Braised pork belly and cheeks, pickled carrot, ginger and coriander

This braised pork belly recipe sees the delicious meat paired with unctuous pig cheek, a silky carrot purée, pickled carrots with yoghurt and ginger. A masterclass in technique, Daniel Clifford originally came up with it in 2014 off the cuff using ingredients he found in the pantry at Midsummer House.

First published in 2018




Suckling belly

Pork cheeks

Carrot purée

Carrot ribbon

  • 1 carrot
  • 50ml of water
  • 50ml of white wine vinegar
  • 50g of sugar


To serve


  • Sous vide equipment
  • Thermometer
  • Pressure cooker
  • Fine sieve
  • Mandoline
  • Juicer
  • Steam oven
  • Blender
  • Centrifuge
  • Ice
  • Squeezy bottle


Begin by making the brine for the belly two days in advance. Bring the water and salt to the boil in a large pan, then allow to cool and refrigerate to below 4°C. Place the pork belly in the brine and leave for 12 hours
The next day, preheat a water bath to 75°C
Rinse the belly and pat dry with kitchen cloth. Cut the belly in half, seal in two separate vacuum bags and cook in the water bath for 8 hours. Remove and allow to cool for 30 minutes. With the pork still in the bag, press it between two flat trays with a heavy weight on top. Refrigerate like this for 24 hours. Portion into 2cm wide and 7cm long pieces
The day before you plan to serve the dish, prepare the pork cheeks. Thinly slice the celery, shallot, mushrooms and carrot. Place into a pan with a little oil and colour until golden brown. Remove from the pan, drain of any oil or liquid and then combine with the chicken stock and herbs in a separate pan. Simmer for 20 minutes, then pass through a fine sieve into a pressure cooker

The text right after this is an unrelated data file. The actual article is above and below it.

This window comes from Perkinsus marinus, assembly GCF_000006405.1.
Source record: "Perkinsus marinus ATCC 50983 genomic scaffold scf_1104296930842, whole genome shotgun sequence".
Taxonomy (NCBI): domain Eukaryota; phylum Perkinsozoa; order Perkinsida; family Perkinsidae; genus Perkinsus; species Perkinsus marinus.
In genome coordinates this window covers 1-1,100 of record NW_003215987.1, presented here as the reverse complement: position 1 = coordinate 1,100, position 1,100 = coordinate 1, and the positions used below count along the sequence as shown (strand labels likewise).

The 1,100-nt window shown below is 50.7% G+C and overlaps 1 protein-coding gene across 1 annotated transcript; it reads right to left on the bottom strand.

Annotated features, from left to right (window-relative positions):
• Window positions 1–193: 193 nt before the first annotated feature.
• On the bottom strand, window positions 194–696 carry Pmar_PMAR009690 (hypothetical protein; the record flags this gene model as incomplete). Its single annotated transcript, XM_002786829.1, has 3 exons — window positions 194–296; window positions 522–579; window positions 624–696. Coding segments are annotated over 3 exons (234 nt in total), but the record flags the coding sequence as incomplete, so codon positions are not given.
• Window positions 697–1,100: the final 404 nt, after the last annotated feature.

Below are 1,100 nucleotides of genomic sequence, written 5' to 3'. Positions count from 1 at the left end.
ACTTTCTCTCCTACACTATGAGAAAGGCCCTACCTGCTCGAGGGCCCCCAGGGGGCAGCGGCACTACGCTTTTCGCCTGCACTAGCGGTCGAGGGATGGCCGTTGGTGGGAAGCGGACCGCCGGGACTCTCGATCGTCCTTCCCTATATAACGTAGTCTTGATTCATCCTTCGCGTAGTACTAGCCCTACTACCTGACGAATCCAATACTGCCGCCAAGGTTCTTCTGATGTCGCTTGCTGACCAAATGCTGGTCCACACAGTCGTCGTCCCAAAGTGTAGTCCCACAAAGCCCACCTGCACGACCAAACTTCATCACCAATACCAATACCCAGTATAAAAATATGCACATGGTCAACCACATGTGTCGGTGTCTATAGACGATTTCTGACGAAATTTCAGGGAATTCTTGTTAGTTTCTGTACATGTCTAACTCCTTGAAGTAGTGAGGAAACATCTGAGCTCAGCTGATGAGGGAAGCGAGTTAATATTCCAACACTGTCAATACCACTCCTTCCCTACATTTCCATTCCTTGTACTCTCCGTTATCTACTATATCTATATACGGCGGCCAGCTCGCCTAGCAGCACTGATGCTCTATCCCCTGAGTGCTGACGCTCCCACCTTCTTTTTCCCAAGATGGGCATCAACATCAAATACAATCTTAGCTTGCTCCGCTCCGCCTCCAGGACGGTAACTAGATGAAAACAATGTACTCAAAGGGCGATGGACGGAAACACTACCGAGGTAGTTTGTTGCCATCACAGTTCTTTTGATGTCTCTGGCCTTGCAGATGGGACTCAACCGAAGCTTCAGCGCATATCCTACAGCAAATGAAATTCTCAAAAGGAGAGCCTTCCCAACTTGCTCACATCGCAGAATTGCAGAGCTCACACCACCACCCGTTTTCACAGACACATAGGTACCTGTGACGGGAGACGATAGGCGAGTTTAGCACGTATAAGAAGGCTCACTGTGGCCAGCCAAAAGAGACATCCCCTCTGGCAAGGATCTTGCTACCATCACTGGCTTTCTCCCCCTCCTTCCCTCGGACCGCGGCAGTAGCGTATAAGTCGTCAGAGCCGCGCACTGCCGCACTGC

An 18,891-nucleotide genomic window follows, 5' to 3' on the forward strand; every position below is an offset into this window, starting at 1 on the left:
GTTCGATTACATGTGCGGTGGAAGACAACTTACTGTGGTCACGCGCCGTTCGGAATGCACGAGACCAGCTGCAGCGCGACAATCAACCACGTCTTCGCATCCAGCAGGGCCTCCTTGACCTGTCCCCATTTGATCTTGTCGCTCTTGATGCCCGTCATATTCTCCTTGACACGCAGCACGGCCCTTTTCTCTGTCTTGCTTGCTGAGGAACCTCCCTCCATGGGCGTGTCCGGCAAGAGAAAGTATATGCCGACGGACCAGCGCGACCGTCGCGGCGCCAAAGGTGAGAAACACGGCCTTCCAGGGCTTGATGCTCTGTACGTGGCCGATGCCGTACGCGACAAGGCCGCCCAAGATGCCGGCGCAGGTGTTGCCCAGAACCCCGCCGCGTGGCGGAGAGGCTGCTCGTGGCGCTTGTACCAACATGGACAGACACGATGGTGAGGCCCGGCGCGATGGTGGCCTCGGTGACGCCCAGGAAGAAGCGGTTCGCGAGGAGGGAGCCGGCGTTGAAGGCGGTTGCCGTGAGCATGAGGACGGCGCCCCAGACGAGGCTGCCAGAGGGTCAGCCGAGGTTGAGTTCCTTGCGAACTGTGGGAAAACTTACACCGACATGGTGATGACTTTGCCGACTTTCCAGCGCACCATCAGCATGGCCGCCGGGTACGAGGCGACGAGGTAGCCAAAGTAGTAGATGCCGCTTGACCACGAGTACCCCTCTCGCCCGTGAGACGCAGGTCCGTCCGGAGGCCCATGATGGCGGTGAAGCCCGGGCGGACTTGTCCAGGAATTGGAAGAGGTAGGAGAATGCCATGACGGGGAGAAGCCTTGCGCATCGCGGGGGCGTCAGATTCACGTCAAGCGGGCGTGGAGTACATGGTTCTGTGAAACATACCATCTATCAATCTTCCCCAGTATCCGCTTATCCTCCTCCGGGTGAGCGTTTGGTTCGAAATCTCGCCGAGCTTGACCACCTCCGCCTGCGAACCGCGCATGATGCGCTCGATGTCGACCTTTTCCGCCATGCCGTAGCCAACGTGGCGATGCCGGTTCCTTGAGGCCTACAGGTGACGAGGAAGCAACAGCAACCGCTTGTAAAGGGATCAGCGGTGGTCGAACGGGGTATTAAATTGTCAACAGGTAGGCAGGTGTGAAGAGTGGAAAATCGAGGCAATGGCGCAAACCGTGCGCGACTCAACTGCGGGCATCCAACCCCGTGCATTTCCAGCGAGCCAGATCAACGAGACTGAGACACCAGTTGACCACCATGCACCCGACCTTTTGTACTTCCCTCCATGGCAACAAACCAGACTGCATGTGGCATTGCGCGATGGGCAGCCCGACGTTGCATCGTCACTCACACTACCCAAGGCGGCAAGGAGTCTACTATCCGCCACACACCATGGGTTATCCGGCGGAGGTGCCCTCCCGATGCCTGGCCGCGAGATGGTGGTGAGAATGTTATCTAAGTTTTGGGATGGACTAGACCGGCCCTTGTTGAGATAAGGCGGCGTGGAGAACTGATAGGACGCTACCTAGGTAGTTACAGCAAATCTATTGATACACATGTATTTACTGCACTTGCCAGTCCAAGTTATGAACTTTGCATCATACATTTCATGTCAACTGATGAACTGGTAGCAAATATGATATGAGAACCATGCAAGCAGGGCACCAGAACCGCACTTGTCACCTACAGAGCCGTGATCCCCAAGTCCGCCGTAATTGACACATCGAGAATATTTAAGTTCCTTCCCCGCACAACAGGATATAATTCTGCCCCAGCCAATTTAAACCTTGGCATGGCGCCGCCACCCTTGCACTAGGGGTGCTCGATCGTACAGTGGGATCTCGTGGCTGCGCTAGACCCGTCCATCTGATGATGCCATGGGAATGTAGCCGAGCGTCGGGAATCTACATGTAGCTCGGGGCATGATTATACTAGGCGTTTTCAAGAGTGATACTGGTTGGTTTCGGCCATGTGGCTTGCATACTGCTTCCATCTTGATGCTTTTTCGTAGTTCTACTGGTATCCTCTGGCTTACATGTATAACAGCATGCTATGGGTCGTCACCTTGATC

In a pan, colour the pork cheeks in a little oil until nice and golden brown on all sides, then place in the pressure cooker with the stock. Put the lid on, bring to a high heat and as soon as pressure has been reached, turn down to a medium heat and cook for 45 minutes. Allow the cheeks to cool in the cooking liquor, then remove and place on a tray to set for 12 hours. Portion the cheeks into 10 (depending on the size, you may get two pieces out of a cheek)
On the day you plan to serve the dish, prepare the carrot purée. Peel half the carrots and finely slice. Wash the remaining carrots and juice them using a juicer, passing the juice through a fine sieve. Mix the sliced carrots and the juice together in a large vacuum pack bag and seal. Cook at 100°C in a steam oven for 30 minutes. When cooked, empty the juice from the bag into a large pan and reduce down to a syrup. Place the carrots and syrup into a blender and blend until smooth, then pass through a fine sieve. Season with salt and lemon juice
For the carrot ribbons, peel, top and tail the carrot. Thinly slice on a mandoline lengthways. Trim the slices so you get perfect long rectangles and transfer to a vacuum bag. Bring the water, vinegar and sugar to the boil and pour into the bag over the carrot ribbons. Seal and cook at 100°C in a steam oven for 1 minute, then place the bag over ice to chill rapidly
  • 50g of sugar
  • 1 carrot
  • 50ml of water
  • 50ml of white wine vinegar
Fill a centrifuge canister with the yoghurt and place in the centrifuge, with another canister filled with 150ml of water on the other side to balance. Spin them for 20 minutes at 2°C to separate the yoghurt and whey. Carefully scoop the yoghurt out of the canister, discarding the whey, and store in a squeezy bottle in the fridge until needed
To serve, place a pan over a medium heat. Place the pork belly skin-side down into the pan and colour until golden brown and crisp. Gently reheat the carrot purée and the pork cheeks. Roll the carrot ribbons into tubes and fill with yoghurt. Arrange all the elements neatly on the plate. Dress the plate with a few cubes of crystallised ginger and a few sprigs of coriander cress

A broad range of experience in some of the top kitchens in the UK and France along with hefty doses of innovation, dedication and originality have led Daniel Clifford’s style to be widely praised.

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